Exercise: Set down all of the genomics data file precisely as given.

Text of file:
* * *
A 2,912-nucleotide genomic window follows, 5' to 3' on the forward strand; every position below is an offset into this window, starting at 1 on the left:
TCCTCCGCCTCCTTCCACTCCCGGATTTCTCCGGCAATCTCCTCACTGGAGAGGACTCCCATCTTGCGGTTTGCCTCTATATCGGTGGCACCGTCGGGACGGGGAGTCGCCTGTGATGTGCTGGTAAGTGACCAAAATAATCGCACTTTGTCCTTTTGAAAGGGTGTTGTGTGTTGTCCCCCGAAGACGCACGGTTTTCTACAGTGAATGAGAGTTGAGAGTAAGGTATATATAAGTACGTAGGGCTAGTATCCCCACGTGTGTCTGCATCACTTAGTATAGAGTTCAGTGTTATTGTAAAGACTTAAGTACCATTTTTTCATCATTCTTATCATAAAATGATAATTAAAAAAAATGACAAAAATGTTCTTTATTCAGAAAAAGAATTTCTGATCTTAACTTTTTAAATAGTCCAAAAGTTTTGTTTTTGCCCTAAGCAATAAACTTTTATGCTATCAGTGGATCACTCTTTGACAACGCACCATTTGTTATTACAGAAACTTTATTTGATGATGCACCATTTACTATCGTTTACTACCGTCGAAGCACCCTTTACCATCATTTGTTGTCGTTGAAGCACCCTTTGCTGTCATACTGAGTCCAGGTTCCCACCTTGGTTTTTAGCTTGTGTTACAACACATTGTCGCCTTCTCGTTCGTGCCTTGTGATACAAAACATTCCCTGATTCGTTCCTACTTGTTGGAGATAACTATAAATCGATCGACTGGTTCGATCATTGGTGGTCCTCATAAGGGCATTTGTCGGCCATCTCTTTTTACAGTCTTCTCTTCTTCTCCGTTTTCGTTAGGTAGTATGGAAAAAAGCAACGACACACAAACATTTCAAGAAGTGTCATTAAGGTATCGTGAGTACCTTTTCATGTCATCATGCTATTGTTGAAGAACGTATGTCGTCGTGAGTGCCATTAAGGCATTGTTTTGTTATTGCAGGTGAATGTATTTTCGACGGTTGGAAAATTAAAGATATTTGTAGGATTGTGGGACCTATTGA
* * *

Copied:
A 2,912-nucleotide genomic window follows, 5' to 3' on the forward strand; every position below is an offset into this window, starting at 1 on the left:
TCCTCCGCCTCCTTCCACTCCCGGATTTCTCCGGCAATCTCCTCACTGGAGAGGACTCCCATCTTGCGGTTTGCCTCTATATCGGTGGCACCGTCGGGACGGGGAGTCGCCTGTGATGTGCTGGTAAGTGACCAAAATAATCGCACTTTGTCCTTTTGAAAGGGTGTTGTGTGTTGTCCCCCGAAGACGCACGGTTTTCTACAGTGAATGAGAGTTGAGAGTAAGGTATATATAAGTACGTAGGGCTAGTATCCCCACGTGTGTCTGCATCACTTAGTATAGAGTTCAGTGTTATTGTAAAGACTTAAGTACCATTTTTTCATCATTCTTATCATAAAATGATAATTAAAAAAAATGACAAAAATGTTCTTTATTCAGAAAAAGAATTTCTGATCTTAACTTTTTAAATAGTCCAAAAGTTTTGTTTTTGCCCTAAGCAATAAACTTTTATGCTATCAGTGGATCACTCTTTGACAACGCACCATTTGTTATTACAGAAACTTTATTTGATGATGCACCATTTACTATCGTTTACTACCGTCGAAGCACCCTTTACCATCATTTGTTGTCGTTGAAGCACCCTTTGCTGTCATACTGAGTCCAGGTTCCCACCTTGGTTTTTAGCTTGTGTTACAACACATTGTCGCCTTCTCGTTCGTGCCTTGTGATACAAAACATTCCCTGATTCGTTCCTACTTGTTGGAGATAACTATAAATCGATCGACTGGTTCGATCATTGGTGGTCCTCATAAGGGCATTTGTCGGCCATCTCTTTTTACAGTCTTCTCTTCTTCTCCGTTTTCGTTAGGTAGTATGGAAAAAAGCAACGACACACAAACATTTCAAGAAGTGTCATTAAGGTATCGTGAGTACCTTTTCATGTCATCATGCTATTGTTGAAGAACGTATGTCGTCGTGAGTGCCATTAAGGCATTGTTTTGTTATTGCAGGTGAATGTATTTTCGACGGTTGGAAAATTAAAGATATTTGTAGGATTGTGGGACCTATTGA